Classic Movie Hub (CMH)


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Jean Arthur

Jean Arthur
(as Babe Bennett)

Babe Bennett: Certainly I wrote those articles. I was going to get a raise, a month's vacation. But I stopped writing them when I found out what he was all about, when I realized how real he was. He could never fit in with our distorted viewpoint, because he's honest, and sincere, and good. If that man's crazy, Your Honor, the rest of us belong in straitjackets!

Walter Matthau

Walter Matthau
(as Babe Bennett)

Dr. Julian Winston: You broke up my home, you took me away from my wife, you alienated me from my children, but thank God I still have one thing left --- my integrity!

Paul Muni

Paul Muni
(as Emile Zola)

?mile Zola:: I shall tell the truth. Because if I did not, my nights would be haunted by the spectre of an innocent man expiating under the most frightful torture a crime he never committed.

Gary Cooper

Gary Cooper
(as Howard Roark)

Howard Roark: Man cannot survive except through his mind. He comes on earth unarmed. His brain is his only weapon. But the mind is an attribute of the individual, there is no such thing as a collective brain. The man who thinks must think and act on his own. The reasoning mind cannot work under any form of compulsion. It cannot not be subordinated to the needs, opinions, or wishes of others. It is not an object of sacrifice.

Gary Cooper

Gary Cooper
(as Howard Roark)

Howard Roark: The creator stands on his own judgment. The parasite follows the opinions of others. The creator thinks, the parasite copies. The creator produces, the parasite loots. The creator's concern is the conquest of nature - the parasite's concern is the conquest of men. The creator requires independence, he neither serves nor rules. He deals with men by free exchange and voluntary choice. The parasite seeks power, he wants to bind all men together in common action and common slavery. He claims that man is only a tool for the use of others. That he must think as they think, act as they act, and live is selfless, joyless servitude to any need but his own. Look at history. Everything thing we have, every great achievement has come from the independent work of some independent mind. Every horror and destruction came from attempts to force men into a herd of brainless, soulless robots. Without personal rights, without personal ambition, without will, hope, or dignity. It is an ancient conflict. It has another name: the individual against the collective.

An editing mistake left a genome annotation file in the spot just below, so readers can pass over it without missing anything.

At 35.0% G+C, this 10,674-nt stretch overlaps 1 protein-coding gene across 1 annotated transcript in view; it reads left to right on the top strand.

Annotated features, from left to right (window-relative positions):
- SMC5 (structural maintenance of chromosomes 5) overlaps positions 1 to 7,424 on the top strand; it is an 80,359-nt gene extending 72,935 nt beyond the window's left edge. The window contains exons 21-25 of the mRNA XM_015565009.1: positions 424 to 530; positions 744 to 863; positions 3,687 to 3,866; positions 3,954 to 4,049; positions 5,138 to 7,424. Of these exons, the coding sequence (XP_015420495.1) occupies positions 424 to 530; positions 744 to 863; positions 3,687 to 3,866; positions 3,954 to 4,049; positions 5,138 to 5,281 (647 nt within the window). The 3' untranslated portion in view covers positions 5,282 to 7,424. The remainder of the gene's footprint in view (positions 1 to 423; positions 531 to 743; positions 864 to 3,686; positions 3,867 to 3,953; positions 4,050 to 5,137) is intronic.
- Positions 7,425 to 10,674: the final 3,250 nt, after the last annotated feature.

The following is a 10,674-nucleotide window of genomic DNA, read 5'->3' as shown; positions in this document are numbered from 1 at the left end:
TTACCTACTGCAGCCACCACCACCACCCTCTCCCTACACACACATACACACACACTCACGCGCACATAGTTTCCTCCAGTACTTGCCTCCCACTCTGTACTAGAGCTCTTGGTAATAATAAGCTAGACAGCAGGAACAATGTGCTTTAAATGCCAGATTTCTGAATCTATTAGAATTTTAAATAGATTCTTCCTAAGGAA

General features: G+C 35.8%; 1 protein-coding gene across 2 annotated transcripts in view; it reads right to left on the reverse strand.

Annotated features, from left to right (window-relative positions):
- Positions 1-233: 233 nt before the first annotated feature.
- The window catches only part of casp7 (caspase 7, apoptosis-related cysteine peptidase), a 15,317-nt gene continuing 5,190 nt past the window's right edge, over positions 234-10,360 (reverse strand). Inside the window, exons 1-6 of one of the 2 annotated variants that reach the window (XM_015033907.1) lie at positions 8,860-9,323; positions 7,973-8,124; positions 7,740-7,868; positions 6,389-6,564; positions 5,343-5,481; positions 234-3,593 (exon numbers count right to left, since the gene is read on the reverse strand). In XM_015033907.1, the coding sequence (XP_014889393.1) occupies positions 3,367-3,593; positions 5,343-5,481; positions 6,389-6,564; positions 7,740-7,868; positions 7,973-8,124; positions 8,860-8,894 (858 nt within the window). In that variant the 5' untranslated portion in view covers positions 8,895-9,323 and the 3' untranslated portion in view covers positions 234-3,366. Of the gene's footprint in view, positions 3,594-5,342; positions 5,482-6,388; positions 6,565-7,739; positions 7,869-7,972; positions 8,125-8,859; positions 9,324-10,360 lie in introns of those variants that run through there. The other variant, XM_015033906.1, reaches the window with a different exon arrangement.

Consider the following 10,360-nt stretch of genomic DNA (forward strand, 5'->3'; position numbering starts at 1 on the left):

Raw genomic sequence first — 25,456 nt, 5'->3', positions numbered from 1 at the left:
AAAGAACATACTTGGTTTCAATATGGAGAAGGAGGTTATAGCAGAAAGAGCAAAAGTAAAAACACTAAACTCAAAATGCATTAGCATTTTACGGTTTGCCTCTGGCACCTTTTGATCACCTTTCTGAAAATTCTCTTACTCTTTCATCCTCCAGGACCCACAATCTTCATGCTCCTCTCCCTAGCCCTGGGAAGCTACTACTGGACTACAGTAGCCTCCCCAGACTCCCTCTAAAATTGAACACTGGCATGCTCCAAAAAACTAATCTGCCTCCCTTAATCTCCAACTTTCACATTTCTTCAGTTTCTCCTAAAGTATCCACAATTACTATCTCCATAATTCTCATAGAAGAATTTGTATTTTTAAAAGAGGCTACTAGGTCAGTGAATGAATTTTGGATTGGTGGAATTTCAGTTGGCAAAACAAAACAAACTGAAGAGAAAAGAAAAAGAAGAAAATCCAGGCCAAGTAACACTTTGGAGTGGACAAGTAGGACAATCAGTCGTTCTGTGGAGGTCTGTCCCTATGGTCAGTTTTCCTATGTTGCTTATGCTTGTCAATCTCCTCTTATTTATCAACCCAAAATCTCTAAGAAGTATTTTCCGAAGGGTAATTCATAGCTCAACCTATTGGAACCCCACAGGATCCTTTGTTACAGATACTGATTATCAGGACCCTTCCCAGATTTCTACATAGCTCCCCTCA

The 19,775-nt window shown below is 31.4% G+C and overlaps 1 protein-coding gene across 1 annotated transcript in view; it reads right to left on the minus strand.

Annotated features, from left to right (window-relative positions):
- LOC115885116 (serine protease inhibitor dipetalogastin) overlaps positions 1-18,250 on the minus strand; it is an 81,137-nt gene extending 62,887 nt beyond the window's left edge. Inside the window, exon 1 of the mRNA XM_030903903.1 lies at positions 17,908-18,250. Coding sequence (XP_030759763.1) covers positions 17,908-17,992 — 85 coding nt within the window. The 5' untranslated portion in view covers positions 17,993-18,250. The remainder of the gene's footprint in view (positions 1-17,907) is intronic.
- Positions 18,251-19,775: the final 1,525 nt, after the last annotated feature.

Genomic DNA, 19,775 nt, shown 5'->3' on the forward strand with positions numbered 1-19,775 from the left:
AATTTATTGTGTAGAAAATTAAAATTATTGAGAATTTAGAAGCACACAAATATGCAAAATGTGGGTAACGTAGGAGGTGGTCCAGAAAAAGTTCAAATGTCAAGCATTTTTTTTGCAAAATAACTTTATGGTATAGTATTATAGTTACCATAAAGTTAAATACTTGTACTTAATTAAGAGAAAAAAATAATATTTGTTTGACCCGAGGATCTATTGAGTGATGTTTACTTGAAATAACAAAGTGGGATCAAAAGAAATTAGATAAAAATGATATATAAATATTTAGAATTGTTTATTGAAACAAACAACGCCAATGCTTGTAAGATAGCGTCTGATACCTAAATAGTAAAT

Gary Cooper

Gary Cooper
(as Howard Roark)

Howard Roark: No creator was prompted by a desire to please his brothers. His brothers hated the gift he offered. His truth was his only motive. His work was his only goal. His work, not those who used it, his creation, not the benefits others derived from it. The creation which gave form to his truth. He held his truth above all things, and against all men. He went ahead whether others agreed with him or not. With his integrity as his only banner. He served nothing, and no one. He lived for himself. And only by living for himself was he able to achieve the things which are the glory of mankind. Such is the nature of achievement.

Gary Cooper

Gary Cooper
(as Howard Roark)

Howard Roark: I am an architect. I know what is to come by the principle on which it is built. We are approaching a world in which I cannot permit myself to live. My ideas are my property. They were taken from me by force, by breach of contract. No appeal was left to me. It was believed that my work belonged to others, to do with as they pleased. They had a claim upon me without my consent. That is was my duty to serve them without choice or reward. Now you know why I dynamited Cortlandt. I designed Cortlandt, I made it possible, I destroyed it. I agreed to design it for the purpose of seeing it built as I wished. That was the price I set for my work. I was not paid. My building was disfigured at the whim of others who took all the benefits of my work and gave me nothing in return. I came here to say that I do not recognize anyone's right to one minute

Jack Lemmon

Jack Lemmon
(as C.C. Baxter)

J.D. Sheldrake: Say, Baxter, you gave me the wrong key.
C.C. Baxter: No, I didn't.
J.D. Sheldrake: But this is the key to the executive washroom.
C.C. Baxter: That's right, Mr. Sheldrake. I won't be needing it because I'm all washed up around here.

Humphrey Bogart

Humphrey Bogart
(as Rick Blaine)

Ilsa: When I said I would never leave you.
Rick: And you never will. But I've got a job to do, too. Where I'm going, you can't follow. What I've got to do, you can't be any part of. Ilsa, I'm no good at being noble, but it doesn't take much to see that the problems of three little people don't amount to a hill of beans in this crazy world. Someday you'll understand that.
[Ilsa lowers her head and begins to cry]
Rick: Now, now...
[Rick gently places his hand under her chin and raises it so their eyes meet]
Rick: Here's looking at you kid.

Paul Henreid

Paul Henreid
(as Victor Laszlo)

Victor Laszlo: Everything is in order.
Rick: All except one thing. There's something you should know before you leave.
Victor Laszlo: Mr. Blaine, I don't ask you to explain anything.
Rick: I'm going to anyway because it may make a difference to you later on. You said you knew about Ilsa and me.
Victor Laszlo: Yes.
Rick: What you didn't know was that she was at my place last night when you were. She came there for the letters of transit. Isn't that true, Ilsa?
Ilsa: Yes.
Rick: She tried everything to get them and nothing worked. She did her best to convince me she was still in love with me but that was over long ago. For your sake she pretended it wasn't and I let her pretend.
Victor Laszlo: I understand.

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